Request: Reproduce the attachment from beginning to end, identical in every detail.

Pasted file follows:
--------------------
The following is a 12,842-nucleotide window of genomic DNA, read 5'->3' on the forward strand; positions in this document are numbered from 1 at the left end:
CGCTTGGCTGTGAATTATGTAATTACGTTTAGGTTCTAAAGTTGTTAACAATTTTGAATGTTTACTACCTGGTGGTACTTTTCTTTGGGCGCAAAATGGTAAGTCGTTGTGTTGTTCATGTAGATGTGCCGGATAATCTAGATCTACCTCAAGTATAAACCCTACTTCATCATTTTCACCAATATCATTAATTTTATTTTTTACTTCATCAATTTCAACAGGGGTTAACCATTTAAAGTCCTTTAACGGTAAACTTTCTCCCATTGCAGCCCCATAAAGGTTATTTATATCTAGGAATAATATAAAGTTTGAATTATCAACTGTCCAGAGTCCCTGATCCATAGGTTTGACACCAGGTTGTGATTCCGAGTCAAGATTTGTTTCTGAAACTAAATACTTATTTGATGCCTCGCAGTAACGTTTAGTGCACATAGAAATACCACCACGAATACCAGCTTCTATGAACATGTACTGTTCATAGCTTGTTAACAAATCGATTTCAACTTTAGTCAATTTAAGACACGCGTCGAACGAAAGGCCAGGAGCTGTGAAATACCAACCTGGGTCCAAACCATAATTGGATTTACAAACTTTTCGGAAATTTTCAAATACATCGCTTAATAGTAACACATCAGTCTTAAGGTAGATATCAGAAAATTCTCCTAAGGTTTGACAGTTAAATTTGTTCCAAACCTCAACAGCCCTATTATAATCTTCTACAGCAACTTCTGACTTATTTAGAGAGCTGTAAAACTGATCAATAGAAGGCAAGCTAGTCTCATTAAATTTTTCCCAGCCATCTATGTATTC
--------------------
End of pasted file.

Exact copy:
The following is a 12,842-nucleotide window of genomic DNA, read 5'->3' on the forward strand; positions in this document are numbered from 1 at the left end:
CGCTTGGCTGTGAATTATGTAATTACGTTTAGGTTCTAAAGTTGTTAACAATTTTGAATGTTTACTACCTGGTGGTACTTTTCTTTGGGCGCAAAATGGTAAGTCGTTGTGTTGTTCATGTAGATGTGCCGGATAATCTAGATCTACCTCAAGTATAAACCCTACTTCATCATTTTCACCAATATCATTAATTTTATTTTTTACTTCATCAATTTCAACAGGGGTTAACCATTTAAAGTCCTTTAACGGTAAACTTTCTCCCATTGCAGCCCCATAAAGGTTATTTATATCTAGGAATAATATAAAGTTTGAATTATCAACTGTCCAGAGTCCCTGATCCATAGGTTTGACACCAGGTTGTGATTCCGAGTCAAGATTTGTTTCTGAAACTAAATACTTATTTGATGCCTCGCAGTAACGTTTAGTGCACATAGAAATACCACCACGAATACCAGCTTCTATGAACATGTACTGTTCATAGCTTGTTAACAAATCGATTTCAACTTTAGTCAATTTAAGACACGCGTCGAACGAAAGGCCAGGAGCTGTGAAATACCAACCTGGGTCCAAACCATAATTGGATTTACAAACTTTTCGGAAATTTTCAAATACATCGCTTAATAGTAACACATCAGTCTTAAGGTAGATATCAGAAAATTCTCCTAAGGTTTGACAGTTAAATTTGTTCCAAACCTCAACAGCCCTATTATAATCTTCTACAGCAACTTCTGACTTATTTAGAGAGCTGTAAAACTGATCAATAGAAGGCAAGCTAGTCTCATTAAATTTTTCCCAGCCATCTATGTATTC